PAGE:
To help my chances I also decided to scour the web to see what people might have to say on the matter of competitions and found 3 particularly useful websites :

  • I found a great article on the (Simon) Diffords Guide which definitely reiterated a few of the thing I’ve picked up and highlighted some others as well.
  • And this little gem from the Diageo World Class website written by Tim Judge
  • And a third from reiterates some of the above ideas but was useful as well.

One great tip I remember from the above articles was to put all your products up on the bar and to move each ingredient from one side of your work space to the other, giving you a visual reminder of where you are in your recipe should you get lost.

On The Day

For some 4pm is a little early, but most managed to arrive more or less on time. As the contestants and supporters filtered in the usual introductions and reunions occurred, this is actually one of my favourite parts of competing, getting to meet and spend time with other passionate industry members.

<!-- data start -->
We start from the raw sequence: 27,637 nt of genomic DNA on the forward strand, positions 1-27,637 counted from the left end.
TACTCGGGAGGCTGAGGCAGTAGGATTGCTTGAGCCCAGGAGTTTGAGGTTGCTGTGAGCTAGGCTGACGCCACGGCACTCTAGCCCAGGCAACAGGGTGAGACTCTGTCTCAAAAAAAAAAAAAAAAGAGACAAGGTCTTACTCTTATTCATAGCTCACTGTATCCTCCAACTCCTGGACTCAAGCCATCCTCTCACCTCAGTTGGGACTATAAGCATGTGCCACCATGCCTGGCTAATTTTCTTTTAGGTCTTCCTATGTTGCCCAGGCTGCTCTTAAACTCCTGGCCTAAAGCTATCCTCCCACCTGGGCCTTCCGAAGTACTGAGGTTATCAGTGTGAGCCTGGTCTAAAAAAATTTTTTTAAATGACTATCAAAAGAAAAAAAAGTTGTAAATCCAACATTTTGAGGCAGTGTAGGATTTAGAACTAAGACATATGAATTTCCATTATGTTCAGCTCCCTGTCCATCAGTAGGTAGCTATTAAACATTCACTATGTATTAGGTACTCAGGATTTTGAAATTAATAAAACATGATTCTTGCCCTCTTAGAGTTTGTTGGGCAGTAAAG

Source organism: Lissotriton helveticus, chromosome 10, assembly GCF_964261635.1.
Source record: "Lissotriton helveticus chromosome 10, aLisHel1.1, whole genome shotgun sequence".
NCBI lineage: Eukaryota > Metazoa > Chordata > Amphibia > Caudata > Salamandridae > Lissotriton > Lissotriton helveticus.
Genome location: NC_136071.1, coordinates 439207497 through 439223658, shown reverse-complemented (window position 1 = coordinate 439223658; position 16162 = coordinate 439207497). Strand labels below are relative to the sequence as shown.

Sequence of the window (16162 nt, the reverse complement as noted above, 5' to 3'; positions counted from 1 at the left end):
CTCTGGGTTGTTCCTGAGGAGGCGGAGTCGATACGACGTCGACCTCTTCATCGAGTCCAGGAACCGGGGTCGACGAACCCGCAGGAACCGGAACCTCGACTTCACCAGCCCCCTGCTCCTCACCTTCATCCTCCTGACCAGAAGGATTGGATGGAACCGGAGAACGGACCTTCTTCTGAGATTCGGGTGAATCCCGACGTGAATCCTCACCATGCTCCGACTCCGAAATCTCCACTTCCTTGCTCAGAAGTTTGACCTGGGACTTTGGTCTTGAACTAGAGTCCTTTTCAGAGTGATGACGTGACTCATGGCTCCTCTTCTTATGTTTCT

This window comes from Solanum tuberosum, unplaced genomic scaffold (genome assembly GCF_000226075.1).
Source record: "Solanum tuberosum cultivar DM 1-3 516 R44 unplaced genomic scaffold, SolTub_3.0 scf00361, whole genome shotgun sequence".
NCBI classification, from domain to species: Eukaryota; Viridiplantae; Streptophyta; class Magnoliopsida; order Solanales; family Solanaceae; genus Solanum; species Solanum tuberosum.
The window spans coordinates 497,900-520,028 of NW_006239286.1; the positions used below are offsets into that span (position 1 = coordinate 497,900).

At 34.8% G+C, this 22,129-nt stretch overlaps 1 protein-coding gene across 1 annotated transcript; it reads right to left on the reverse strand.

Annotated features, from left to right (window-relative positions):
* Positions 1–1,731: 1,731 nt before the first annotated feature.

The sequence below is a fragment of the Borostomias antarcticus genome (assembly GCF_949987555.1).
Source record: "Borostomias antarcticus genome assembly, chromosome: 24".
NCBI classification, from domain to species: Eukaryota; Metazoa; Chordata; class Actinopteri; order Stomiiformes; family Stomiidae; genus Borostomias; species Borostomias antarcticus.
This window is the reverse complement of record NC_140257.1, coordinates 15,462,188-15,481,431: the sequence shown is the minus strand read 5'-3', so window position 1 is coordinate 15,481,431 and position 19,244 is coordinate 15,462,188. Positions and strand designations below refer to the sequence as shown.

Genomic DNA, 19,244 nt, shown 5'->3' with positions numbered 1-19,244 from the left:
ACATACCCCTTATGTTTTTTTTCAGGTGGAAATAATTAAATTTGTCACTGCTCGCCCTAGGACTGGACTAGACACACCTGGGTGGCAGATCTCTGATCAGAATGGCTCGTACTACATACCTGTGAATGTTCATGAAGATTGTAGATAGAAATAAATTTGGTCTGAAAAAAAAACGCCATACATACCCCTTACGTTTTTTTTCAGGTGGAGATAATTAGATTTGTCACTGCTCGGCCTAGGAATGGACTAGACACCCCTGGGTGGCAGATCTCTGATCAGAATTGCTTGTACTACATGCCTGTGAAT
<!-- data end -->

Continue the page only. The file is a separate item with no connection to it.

Just getting my ingredients ready for the competition

Just getting my ingredients ready for the competition

Once recipes had been submitted and rules explained we got off to a start.

The rules for the competition ran as follows, 1 min prep time, followed by 8 minutes to make your drink for the four judges, then another minute to prepare for your second drink, and another 8 minutes to prepare your second drink (x 4 again).

For my first drink I entered a variation on A Bitter Pill to Swallow

As the rules required that I use “at least 30mls” of a bittermens liqueur, I upped the amount of Citron Sauvage and took out the Sipsmith Sloe Gin, and complimented the drink with some vanilla liqueur Licor 43 to replace the sugar syrup, this was the strengthened by the potent 50% Abv of West Winds Cutlass Gin and balanced with lemon juice.

30ml Citron Sauvage
10ml Licor 43
30ml West Winds Cutlass Gin
15ml Lemon Juice

The ingredients were shaken and double strained into crystal wine glasses that I re-appropriated from my brother-in-laws’ cupboard, and served with a twist of grapefruit and 4 drops of Bittermens’ Orange Cream Citrate